1. Read the actual tale of the Wife of Bath. Select two words you do not understand and put them, along with their definitions, on an index card.
2. Answer the following questions in writing. Again, copy/paste these questions and fill out the answer on the page. This time, type your answers!
3. Here’s the link to the Canterbury Tales assessment essay. http://files.theschoolsystem.net/stuy/mandlerd/CanterburyTalesAssessment2012.docx
1. In her Tale proper, who is the King of the land where the story takes place? Who is his Queen?
2. What crime has the Knight committed? Who hears his case at court? Is this something 3. the Wife of Bath would approve of? What would the Wife think about the crime (in the original by John Gower, the crime was kidnapping).
4. What sentence does the Queen pass on the Knight? He is given one year to find the answer to a question. What is the question? What is the answer? Is this an answer consistent with what we know about the Wife of Bath and her marriages?
5. Who gives the knight the answer and where does the knight meet her?
6. What has the story of Midas imbedded in the Wife’s Tale have to do with the story?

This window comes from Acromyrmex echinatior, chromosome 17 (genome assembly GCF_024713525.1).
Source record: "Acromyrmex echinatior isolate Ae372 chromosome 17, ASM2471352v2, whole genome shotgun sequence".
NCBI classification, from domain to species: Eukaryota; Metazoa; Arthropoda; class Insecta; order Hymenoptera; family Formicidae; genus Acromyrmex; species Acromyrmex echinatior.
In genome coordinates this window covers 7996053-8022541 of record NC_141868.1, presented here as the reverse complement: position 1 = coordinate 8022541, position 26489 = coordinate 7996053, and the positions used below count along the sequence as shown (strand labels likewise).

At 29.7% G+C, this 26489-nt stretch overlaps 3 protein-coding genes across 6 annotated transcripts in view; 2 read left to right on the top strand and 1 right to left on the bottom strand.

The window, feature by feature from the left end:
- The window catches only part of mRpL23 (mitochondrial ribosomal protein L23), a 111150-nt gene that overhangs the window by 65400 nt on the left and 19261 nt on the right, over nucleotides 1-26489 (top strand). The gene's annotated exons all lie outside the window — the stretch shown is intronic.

7. What has the knight promised the Old Hag in return for the answer to the question?
8. When the Old Hag gives the answer in court, how do the Queen and ladies react? What does the knight do when the Old Hag asks for his promise to be fulfilled?
9. The knight is forced to marry the Old Hag and on their wedding night she lectures him on “gentility” (gentilesse in the middle English) and defends her appearance, age, and poverty. What exactly does she say about in this sermon on gentility?
10 After the lecture, the Old Hag gives the knight a choice (in the original it was “Fair by day and foul by night, or foul by day and fair by night) referring back to the issue of appearance and woman’s fidelity. Chaucer changes the choice. What choice does Chaucer’s Old Hag offer? Which does the Knight choose?
11. How does the Old Hag gain sovereignty over the Knight; why doesn’t he choose? How does the Old Hag reward the Knight for allowing her to choose?
12. How does this ending fit the Wife of Bath’s goals (consider her desire to be young and have young men in bed and have control over them).
13. How does the Old Hag’s method of gaining sovereignty differ from the Wife’s? Is one person truly in control of the other in the marriage of the Knight and the Loathly Lady or do they enjoy mutual sovereignty? Does the Tale really support the Wife’s agenda?